Airline stocks are an investment for the brave or foolhardy.
Since their 52-week high of $1.90 on April 30, Qantas Airways shares have plunged 34 per cent to $1.26. Virgin Australia shares have been far more choppy. Over the last 12 months Virgin's stock has reached a high of 51 cents on November 7 last year and a low of 38 cents on May 16 this year. The stock yesterday closed at 45.5 cents, nears its 12-month average of 43.77 cents, according to Bloomberg data.
Qantas has blamed currency fluctuations for its higher fuel costs. US oil prices are up 14 per cent this year and hedge funds are betting for further increases. Airlines usually pay their fuel bills in US dollars. The Australian dollar has dropped 15 per cent since April 11 when it was trading at $1.0545 against the US currency. Late on Wednesday night, the Australian dollar fell as low as 89.35 US cents – its weakest level since September 2010.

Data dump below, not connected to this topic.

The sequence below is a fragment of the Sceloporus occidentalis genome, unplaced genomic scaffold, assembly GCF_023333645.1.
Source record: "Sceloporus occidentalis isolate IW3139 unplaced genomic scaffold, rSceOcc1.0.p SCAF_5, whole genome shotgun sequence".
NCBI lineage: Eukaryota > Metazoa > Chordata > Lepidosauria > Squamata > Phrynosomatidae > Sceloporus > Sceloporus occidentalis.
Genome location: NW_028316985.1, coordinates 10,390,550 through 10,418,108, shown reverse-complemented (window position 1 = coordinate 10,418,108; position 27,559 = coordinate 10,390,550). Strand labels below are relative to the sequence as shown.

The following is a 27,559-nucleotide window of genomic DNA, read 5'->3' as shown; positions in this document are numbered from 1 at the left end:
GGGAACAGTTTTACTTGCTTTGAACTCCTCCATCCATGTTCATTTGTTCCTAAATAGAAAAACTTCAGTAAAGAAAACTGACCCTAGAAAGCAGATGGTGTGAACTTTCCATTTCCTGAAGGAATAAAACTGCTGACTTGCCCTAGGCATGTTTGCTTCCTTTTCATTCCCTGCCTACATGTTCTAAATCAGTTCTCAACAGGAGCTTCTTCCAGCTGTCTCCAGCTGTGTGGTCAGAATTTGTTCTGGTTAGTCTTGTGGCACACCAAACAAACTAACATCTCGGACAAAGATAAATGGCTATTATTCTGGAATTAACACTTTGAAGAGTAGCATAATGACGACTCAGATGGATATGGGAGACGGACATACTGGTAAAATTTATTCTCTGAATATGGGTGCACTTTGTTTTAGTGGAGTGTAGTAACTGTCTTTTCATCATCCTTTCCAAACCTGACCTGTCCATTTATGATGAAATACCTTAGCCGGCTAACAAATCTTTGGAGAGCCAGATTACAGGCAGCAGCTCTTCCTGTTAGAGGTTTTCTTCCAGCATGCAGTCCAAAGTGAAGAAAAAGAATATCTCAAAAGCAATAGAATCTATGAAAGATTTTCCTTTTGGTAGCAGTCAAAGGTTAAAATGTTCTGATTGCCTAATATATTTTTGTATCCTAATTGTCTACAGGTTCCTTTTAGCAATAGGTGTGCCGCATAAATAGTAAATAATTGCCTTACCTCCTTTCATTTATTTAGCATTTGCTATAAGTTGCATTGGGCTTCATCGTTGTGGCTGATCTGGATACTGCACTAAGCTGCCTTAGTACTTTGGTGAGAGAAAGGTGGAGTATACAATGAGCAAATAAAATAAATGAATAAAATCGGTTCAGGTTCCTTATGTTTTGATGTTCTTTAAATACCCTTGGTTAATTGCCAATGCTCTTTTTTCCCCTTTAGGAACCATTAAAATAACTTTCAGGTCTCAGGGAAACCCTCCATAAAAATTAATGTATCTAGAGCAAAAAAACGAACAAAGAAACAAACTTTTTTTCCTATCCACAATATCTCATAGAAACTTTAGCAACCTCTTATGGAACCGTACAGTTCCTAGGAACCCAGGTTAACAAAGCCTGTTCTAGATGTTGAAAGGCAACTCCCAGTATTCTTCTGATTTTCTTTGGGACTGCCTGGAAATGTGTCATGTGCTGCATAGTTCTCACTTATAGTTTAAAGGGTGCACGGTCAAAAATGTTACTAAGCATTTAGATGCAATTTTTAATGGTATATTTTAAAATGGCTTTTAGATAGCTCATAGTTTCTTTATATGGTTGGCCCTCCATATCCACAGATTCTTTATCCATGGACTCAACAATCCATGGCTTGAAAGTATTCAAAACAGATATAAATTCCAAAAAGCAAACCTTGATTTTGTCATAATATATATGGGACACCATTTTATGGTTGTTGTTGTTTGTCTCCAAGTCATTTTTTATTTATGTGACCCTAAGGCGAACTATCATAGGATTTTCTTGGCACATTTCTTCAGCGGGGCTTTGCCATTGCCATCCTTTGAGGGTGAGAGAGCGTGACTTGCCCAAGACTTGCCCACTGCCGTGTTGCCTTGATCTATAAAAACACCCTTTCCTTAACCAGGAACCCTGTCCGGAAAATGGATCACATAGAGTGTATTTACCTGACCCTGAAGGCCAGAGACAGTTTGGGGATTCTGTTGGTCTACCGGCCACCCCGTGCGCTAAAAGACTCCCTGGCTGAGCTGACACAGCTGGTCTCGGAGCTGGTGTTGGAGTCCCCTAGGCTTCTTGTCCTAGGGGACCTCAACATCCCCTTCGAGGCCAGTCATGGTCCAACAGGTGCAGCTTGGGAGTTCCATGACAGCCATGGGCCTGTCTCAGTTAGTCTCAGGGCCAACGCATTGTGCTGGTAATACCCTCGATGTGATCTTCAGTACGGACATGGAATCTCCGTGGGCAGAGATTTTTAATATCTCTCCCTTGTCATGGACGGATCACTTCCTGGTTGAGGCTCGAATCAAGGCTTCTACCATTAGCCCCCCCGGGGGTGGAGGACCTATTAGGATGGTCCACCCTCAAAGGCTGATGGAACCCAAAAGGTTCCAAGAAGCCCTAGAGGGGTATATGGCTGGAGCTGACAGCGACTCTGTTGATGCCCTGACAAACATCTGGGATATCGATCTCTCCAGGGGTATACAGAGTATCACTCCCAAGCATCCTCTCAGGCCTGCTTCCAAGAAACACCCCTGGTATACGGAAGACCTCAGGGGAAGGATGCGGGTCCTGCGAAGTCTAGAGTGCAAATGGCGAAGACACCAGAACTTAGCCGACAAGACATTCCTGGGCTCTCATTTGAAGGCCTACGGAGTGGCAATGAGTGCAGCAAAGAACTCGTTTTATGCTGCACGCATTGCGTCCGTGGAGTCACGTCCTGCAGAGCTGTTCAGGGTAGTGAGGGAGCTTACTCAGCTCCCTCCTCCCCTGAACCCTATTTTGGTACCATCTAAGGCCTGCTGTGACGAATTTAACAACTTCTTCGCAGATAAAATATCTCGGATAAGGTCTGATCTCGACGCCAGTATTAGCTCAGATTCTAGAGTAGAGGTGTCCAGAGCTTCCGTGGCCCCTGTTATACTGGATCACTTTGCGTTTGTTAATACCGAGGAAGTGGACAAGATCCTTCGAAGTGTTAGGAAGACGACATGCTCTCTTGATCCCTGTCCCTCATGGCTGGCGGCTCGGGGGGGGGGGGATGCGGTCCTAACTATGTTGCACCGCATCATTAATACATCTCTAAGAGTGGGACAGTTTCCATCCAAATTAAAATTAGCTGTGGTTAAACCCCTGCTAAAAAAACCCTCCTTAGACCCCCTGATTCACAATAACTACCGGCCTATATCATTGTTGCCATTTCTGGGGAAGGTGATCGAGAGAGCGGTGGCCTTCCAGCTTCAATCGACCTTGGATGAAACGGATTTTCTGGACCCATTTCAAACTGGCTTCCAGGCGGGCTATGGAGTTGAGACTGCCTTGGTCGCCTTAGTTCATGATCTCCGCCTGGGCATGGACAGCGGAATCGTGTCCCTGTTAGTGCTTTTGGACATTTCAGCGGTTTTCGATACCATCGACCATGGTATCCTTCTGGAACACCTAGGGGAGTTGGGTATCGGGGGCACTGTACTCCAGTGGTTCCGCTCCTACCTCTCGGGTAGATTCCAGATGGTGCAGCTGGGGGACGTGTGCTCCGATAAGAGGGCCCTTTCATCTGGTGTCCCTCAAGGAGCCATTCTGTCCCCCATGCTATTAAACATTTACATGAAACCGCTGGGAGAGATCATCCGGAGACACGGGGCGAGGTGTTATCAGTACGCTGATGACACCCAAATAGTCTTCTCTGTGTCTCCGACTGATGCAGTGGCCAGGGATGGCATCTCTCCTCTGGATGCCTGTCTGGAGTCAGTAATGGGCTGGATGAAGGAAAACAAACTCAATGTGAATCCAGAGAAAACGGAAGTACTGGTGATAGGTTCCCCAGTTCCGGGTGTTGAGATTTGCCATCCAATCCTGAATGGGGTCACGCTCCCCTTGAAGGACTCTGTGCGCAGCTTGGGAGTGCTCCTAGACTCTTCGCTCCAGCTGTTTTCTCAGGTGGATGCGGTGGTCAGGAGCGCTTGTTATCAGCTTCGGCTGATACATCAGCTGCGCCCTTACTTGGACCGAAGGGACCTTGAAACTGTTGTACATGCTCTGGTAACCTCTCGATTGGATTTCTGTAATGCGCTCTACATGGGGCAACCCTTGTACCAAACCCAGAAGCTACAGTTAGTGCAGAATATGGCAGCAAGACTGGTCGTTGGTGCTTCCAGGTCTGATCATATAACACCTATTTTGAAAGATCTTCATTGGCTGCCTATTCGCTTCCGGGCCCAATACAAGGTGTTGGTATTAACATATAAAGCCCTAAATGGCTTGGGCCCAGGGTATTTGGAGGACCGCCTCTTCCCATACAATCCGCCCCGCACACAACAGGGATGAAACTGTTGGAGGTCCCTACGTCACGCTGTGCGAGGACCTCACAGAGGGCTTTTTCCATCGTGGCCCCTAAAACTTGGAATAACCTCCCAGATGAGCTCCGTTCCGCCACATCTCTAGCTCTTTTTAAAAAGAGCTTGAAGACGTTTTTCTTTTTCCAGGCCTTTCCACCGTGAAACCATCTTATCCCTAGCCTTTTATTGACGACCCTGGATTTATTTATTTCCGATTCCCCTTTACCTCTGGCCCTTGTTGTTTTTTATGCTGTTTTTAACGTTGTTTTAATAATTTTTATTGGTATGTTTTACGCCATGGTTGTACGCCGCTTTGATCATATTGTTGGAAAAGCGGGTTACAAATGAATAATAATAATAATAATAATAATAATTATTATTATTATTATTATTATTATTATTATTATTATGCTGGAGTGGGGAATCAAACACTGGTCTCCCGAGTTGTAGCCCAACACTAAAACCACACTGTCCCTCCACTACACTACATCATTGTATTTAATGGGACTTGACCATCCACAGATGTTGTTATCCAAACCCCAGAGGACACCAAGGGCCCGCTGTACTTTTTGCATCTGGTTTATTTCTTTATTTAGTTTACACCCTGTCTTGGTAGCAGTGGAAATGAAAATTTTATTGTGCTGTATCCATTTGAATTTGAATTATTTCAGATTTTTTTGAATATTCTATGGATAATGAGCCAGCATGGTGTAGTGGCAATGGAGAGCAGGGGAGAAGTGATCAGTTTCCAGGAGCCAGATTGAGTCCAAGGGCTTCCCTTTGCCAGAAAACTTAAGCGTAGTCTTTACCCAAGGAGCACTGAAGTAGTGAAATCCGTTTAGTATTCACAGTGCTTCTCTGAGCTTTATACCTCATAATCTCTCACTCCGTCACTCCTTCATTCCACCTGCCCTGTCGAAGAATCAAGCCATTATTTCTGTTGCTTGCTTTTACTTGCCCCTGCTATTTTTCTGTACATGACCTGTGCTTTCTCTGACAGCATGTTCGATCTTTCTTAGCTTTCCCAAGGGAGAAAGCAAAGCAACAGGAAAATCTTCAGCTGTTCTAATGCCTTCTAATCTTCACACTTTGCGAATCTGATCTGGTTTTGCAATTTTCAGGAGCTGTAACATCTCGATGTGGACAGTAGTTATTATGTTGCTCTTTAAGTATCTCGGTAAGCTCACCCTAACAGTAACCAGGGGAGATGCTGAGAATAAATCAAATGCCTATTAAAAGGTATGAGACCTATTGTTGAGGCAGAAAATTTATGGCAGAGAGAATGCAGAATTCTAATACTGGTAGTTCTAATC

In an effort to counteract higher fuel costs, Qantas this week announced an increase in surcharges on domestic and international flights. It is also increasing its domestic fares by an average of 2-3 per cent. Some analysts, such as Citigroup’s Anthony Moulder, expect Virgin to follow suit.
Moulder thinks the increases in base fares are actually a good sign, because they indicate “…that non-leisure travel is holding up well enough for these increases to positively contribute to [Qantas'] revenue.” He forecasts the carrier's shares will rise to $2.30 in the next 12 months.
That’s an 83 per cent increase, perhaps a tad optimistic. The Australian worker is showing no signs of optimism about its economy, their job or travel, unless somehow else pays for it.